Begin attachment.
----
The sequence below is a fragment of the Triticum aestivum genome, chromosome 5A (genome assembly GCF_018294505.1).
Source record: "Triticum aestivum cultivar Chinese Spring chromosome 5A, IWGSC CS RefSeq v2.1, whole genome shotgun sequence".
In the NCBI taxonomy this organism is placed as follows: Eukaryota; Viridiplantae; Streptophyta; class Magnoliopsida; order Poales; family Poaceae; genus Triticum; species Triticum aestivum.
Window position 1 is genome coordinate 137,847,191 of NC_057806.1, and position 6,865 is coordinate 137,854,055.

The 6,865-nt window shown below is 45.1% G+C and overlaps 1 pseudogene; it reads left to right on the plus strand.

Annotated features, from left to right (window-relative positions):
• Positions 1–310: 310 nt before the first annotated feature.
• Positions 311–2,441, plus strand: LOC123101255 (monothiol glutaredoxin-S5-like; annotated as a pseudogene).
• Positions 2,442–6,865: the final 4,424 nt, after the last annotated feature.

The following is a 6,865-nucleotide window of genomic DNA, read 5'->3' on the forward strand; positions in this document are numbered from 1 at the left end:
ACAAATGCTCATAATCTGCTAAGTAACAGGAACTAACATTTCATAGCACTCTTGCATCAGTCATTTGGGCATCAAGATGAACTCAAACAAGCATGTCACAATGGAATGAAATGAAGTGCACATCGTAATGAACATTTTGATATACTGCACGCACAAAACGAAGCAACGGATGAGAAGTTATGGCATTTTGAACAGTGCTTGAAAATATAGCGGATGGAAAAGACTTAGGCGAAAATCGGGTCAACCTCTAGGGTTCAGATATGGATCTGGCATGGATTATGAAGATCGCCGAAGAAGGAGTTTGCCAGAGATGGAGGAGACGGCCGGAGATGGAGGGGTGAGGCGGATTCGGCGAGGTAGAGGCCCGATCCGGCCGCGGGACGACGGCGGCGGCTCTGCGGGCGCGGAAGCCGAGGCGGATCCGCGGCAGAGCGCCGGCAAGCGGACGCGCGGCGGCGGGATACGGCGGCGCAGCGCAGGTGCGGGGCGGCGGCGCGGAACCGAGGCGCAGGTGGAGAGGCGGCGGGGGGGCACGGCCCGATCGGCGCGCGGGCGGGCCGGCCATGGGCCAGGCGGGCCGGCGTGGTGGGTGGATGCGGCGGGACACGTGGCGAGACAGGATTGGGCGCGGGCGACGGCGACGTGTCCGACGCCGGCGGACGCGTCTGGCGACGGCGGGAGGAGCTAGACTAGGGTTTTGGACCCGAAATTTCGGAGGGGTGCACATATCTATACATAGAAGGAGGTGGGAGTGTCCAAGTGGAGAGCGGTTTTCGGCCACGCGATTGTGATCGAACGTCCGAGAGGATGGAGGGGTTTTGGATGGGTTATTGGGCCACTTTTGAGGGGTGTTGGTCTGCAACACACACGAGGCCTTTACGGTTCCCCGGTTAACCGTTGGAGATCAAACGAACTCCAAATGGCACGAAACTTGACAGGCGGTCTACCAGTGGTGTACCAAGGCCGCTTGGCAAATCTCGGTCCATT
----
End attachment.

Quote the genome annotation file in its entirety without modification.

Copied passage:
The sequence below is a fragment of the Triticum aestivum genome, chromosome 5A (genome assembly GCF_018294505.1).
Source record: "Triticum aestivum cultivar Chinese Spring chromosome 5A, IWGSC CS RefSeq v2.1, whole genome shotgun sequence".
In the NCBI taxonomy this organism is placed as follows: Eukaryota; Viridiplantae; Streptophyta; class Magnoliopsida; order Poales; family Poaceae; genus Triticum; species Triticum aestivum.
Window position 1 is genome coordinate 137,847,191 of NC_057806.1, and position 6,865 is coordinate 137,854,055.

The 6,865-nt window shown below is 45.1% G+C and overlaps 1 pseudogene; it reads left to right on the plus strand.

Annotated features, from left to right (window-relative positions):
• Positions 1–310: 310 nt before the first annotated feature.
• Positions 311–2,441, plus strand: LOC123101255 (monothiol glutaredoxin-S5-like; annotated as a pseudogene).
• Positions 2,442–6,865: the final 4,424 nt, after the last annotated feature.

The following is a 6,865-nucleotide window of genomic DNA, read 5'->3' on the forward strand; positions in this document are numbered from 1 at the left end:
ACAAATGCTCATAATCTGCTAAGTAACAGGAACTAACATTTCATAGCACTCTTGCATCAGTCATTTGGGCATCAAGATGAACTCAAACAAGCATGTCACAATGGAATGAAATGAAGTGCACATCGTAATGAACATTTTGATATACTGCACGCACAAAACGAAGCAACGGATGAGAAGTTATGGCATTTTGAACAGTGCTTGAAAATATAGCGGATGGAAAAGACTTAGGCGAAAATCGGGTCAACCTCTAGGGTTCAGATATGGATCTGGCATGGATTATGAAGATCGCCGAAGAAGGAGTTTGCCAGAGATGGAGGAGACGGCCGGAGATGGAGGGGTGAGGCGGATTCGGCGAGGTAGAGGCCCGATCCGGCCGCGGGACGACGGCGGCGGCTCTGCGGGCGCGGAAGCCGAGGCGGATCCGCGGCAGAGCGCCGGCAAGCGGACGCGCGGCGGCGGGATACGGCGGCGCAGCGCAGGTGCGGGGCGGCGGCGCGGAACCGAGGCGCAGGTGGAGAGGCGGCGGGGGGGCACGGCCCGATCGGCGCGCGGGCGGGCCGGCCATGGGCCAGGCGGGCCGGCGTGGTGGGTGGATGCGGCGGGACACGTGGCGAGACAGGATTGGGCGCGGGCGACGGCGACGTGTCCGACGCCGGCGGACGCGTCTGGCGACGGCGGGAGGAGCTAGACTAGGGTTTTGGACCCGAAATTTCGGAGGGGTGCACATATCTATACATAGAAGGAGGTGGGAGTGTCCAAGTGGAGAGCGGTTTTCGGCCACGCGATTGTGATCGAACGTCCGAGAGGATGGAGGGGTTTTGGATGGGTTATTGGGCCACTTTTGAGGGGTGTTGGTCTGCAACACACACGAGGCCTTTACGGTTCCCCGGTTAACCGTTGGAGATCAAACGAACTCCAAATGGCACGAAACTTGACAGGCGGTCTACCAGTGGTGTACCAAGGCCGCTTGGCAAATCTCGGTCCATT